Thursday, 21 July 2011

The County Council and the National Trust - They've done it again - We've all been 'done' - Again and again

The following letter has been sent off to local media:

"Dear Editor(s),

The County Council and the National Trust have done it again: they have done another farmland deal in private to the disbenefit of Cambridgeshire's public purse and to the benefit of the National Trust.

The details of the latest deal done in private have emerged in the last few days. The council has sold 24.23 acres of good quality farmland near Reach for £115,000. The price represents £4,746.18 per acre. The National Trust was the buyer. No farmer buyer got a look-in. This latest deal done in private follows another deal done in private and completed in 2008, when a whole farm of over 100 acres - Hurdle Hall, also near Reach - was sold to the National Trust for £300,000, substantially less than my estimate of its true value.

I believe that the latest deal done in private, like the earlier one, is a scandal. I say this because I have good reason to believe that the 24.23 acres are worth at least £7,000 per acre as food-growing farmland. By selling 24.23 acres of farmland at £4,746.18 per acre instead of £7,000 per acre, the County Council has effectively 'given' the National Trust the sum of £54,610 - possibly more.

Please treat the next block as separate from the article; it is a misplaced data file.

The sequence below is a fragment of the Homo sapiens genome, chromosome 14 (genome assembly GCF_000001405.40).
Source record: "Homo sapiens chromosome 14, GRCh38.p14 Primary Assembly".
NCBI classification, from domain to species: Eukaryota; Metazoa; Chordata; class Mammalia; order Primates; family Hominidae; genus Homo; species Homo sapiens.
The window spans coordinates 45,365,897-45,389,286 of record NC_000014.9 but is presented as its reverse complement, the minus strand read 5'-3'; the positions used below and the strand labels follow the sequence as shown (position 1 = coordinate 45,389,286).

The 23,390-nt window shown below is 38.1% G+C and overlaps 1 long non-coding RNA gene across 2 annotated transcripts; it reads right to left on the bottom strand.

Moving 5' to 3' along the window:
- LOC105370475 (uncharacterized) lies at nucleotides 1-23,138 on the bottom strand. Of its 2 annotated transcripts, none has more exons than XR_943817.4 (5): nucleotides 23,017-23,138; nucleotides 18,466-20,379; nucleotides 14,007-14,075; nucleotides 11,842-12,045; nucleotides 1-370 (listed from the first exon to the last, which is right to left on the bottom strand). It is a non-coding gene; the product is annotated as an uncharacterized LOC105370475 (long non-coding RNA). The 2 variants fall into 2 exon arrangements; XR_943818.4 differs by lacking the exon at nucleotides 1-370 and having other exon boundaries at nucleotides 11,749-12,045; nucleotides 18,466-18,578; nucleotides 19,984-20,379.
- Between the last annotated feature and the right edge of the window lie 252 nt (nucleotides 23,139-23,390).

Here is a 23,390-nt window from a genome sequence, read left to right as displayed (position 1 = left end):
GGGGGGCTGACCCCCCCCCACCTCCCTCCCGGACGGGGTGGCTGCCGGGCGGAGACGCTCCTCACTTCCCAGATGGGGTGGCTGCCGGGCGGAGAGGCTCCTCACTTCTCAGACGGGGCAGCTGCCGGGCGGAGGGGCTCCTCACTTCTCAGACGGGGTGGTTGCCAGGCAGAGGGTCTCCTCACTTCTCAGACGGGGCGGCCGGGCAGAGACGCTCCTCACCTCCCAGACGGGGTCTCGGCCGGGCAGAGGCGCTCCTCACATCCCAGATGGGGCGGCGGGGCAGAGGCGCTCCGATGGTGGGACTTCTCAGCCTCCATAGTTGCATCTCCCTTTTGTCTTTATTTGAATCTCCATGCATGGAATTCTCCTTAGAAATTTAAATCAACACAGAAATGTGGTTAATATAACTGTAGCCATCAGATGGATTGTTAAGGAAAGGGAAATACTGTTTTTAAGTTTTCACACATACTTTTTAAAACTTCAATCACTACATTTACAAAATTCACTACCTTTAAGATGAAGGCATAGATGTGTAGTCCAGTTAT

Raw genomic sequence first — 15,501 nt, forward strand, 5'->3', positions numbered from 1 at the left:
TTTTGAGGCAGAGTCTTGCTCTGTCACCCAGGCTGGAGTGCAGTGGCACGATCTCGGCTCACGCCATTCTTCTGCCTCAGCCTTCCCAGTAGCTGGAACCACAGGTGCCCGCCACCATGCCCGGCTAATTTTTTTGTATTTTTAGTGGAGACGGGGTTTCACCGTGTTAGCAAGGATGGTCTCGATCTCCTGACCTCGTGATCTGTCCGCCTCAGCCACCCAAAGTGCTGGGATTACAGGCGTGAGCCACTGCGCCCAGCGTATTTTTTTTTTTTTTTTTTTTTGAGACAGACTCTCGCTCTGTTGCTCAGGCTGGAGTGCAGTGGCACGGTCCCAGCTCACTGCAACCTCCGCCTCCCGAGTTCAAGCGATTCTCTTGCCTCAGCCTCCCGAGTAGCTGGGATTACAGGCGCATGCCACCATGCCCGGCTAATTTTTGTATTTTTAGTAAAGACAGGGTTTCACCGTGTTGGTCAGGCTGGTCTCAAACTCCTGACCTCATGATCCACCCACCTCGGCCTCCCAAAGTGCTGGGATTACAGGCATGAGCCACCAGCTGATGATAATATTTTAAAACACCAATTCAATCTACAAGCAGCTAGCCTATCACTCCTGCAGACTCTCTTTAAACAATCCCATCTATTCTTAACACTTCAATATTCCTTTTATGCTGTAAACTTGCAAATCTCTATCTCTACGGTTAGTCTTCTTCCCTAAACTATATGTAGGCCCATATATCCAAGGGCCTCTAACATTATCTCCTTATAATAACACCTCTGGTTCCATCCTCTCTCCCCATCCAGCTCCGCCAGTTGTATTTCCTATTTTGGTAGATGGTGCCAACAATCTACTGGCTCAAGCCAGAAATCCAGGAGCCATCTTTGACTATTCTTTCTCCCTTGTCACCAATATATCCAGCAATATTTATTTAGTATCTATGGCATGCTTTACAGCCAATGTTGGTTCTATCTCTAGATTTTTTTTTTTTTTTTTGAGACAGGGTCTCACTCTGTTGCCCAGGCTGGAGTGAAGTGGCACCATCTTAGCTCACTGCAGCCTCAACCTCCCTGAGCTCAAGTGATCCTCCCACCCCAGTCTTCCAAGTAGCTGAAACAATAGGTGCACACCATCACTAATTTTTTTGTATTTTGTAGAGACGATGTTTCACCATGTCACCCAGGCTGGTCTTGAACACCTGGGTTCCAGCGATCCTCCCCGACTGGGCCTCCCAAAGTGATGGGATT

When I was Chairman of the County Council's Finance Committee in the 1970s, I pleaded the poverty line on behalf of the County Council. I believed in the line that I took at that time. Others have pleaded the same line since. I now take the line that, if the County Council can afford to 'give' the National Trust £54,610, the Council's oft-pleaded poverty line is misleading and not to be believed.

Something must be done. If County Council farmland is to be sold, it must be sold more openly. This scandal must not be repeated.

Yours sincerely,

Geoffrey Woollard."

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